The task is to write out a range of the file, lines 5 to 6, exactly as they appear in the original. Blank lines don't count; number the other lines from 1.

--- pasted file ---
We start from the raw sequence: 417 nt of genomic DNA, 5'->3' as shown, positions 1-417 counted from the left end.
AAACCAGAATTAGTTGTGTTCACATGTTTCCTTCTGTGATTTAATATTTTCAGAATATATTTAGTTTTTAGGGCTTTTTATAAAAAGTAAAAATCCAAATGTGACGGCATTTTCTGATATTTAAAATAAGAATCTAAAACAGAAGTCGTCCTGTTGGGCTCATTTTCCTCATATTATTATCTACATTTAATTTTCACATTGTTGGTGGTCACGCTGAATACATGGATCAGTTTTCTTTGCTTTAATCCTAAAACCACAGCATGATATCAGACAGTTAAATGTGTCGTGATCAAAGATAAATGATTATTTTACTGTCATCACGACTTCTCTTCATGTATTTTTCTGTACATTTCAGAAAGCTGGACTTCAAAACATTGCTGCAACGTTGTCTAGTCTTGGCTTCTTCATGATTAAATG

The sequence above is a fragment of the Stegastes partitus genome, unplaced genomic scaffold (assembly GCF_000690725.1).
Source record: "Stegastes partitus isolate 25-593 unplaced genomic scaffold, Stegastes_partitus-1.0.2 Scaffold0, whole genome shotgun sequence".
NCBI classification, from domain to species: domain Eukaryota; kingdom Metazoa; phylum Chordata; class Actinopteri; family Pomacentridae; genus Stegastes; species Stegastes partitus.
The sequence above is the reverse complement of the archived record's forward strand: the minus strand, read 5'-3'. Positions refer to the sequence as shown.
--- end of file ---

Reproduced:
NCBI classification, from domain to species: domain Eukaryota; kingdom Metazoa; phylum Chordata; class Actinopteri; family Pomacentridae; genus Stegastes; species Stegastes partitus.
The sequence above is the reverse complement of the archived record's forward strand: the minus strand, read 5'-3'. Positions refer to the sequence as shown.